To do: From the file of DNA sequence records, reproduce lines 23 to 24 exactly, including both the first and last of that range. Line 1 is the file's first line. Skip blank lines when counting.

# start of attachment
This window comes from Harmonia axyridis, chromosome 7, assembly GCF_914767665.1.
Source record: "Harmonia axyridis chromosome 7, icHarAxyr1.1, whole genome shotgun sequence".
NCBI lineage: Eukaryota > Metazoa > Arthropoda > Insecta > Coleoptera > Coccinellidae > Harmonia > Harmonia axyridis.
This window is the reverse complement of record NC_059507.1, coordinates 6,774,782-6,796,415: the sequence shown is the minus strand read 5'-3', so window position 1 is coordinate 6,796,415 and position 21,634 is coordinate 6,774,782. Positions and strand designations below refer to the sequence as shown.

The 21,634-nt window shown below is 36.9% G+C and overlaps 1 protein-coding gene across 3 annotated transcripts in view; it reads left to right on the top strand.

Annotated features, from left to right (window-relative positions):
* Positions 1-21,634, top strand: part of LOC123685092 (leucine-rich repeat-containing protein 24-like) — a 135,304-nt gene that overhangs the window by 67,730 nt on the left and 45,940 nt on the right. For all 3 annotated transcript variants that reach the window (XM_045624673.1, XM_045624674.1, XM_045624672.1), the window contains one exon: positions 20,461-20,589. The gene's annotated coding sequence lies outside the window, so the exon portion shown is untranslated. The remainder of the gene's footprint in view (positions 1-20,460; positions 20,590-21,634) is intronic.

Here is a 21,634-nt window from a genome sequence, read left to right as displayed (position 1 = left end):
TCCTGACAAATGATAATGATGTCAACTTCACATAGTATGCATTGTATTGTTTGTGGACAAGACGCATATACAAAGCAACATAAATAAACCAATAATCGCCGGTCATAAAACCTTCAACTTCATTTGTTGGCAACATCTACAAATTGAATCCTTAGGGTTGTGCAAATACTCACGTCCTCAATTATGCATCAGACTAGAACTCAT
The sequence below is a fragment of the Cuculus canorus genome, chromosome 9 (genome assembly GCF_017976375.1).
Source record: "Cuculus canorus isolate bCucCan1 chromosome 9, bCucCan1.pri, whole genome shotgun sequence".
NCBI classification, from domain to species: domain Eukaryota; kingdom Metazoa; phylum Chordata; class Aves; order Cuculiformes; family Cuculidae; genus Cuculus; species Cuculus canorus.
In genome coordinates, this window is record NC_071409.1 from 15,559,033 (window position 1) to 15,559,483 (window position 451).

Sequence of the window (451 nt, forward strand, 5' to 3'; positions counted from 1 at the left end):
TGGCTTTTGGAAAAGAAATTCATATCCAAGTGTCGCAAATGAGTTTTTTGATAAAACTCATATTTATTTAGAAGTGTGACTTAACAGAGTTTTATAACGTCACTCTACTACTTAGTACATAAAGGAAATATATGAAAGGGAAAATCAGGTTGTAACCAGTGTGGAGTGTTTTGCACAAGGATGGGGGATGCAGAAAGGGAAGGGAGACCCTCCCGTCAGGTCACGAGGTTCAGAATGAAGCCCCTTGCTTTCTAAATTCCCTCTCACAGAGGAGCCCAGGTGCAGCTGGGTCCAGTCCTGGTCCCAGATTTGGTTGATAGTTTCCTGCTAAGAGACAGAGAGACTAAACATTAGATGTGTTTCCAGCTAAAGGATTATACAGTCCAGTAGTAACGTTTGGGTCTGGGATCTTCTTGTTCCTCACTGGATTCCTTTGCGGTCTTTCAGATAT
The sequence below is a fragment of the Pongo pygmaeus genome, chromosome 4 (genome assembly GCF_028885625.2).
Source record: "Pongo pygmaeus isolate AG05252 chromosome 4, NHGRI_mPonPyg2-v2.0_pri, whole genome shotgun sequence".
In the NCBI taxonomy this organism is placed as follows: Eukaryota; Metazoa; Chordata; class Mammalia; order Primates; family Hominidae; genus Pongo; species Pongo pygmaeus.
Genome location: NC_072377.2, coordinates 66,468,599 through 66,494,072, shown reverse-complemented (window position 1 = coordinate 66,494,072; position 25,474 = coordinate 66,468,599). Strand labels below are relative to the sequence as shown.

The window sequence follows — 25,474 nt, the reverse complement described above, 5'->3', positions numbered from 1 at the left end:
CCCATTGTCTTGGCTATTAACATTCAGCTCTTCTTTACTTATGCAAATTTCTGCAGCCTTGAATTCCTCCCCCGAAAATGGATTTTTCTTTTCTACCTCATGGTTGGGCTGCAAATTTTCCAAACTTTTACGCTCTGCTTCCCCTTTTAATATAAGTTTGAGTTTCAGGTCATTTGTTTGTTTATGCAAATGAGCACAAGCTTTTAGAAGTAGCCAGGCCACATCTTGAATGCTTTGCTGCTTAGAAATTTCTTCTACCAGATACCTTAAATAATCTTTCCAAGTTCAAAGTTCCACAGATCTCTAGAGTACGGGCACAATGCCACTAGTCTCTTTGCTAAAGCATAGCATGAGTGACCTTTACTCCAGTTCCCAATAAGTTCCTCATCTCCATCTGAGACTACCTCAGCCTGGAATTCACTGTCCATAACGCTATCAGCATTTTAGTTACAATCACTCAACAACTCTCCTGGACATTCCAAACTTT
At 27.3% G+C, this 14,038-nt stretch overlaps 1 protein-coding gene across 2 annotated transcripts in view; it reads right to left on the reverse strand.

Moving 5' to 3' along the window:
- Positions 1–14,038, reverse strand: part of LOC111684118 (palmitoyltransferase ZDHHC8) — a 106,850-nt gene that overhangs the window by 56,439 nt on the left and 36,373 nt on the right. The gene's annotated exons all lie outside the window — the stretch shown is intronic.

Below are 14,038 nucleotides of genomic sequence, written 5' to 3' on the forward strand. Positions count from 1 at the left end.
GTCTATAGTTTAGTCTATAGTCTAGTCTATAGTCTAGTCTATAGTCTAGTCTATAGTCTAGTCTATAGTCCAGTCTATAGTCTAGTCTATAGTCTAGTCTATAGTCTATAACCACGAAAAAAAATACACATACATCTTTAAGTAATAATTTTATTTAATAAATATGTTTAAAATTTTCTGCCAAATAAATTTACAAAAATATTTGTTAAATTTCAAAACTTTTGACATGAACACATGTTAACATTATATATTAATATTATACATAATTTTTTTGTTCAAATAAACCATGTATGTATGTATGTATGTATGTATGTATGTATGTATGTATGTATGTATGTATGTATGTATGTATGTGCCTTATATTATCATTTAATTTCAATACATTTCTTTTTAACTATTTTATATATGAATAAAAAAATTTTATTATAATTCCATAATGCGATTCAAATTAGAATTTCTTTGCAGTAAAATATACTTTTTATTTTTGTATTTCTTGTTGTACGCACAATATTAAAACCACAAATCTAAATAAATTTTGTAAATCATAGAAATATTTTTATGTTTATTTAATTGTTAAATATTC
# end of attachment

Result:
Moving 5' to 3' along the window:
- Positions 1–14,038, reverse strand: part of LOC111684118 (palmitoyltransferase ZDHHC8) — a 106,850-nt gene that overhangs the window by 56,439 nt on the left and 36,373 nt on the right. The gene's annotated exons all lie outside the window — the stretch shown is intronic.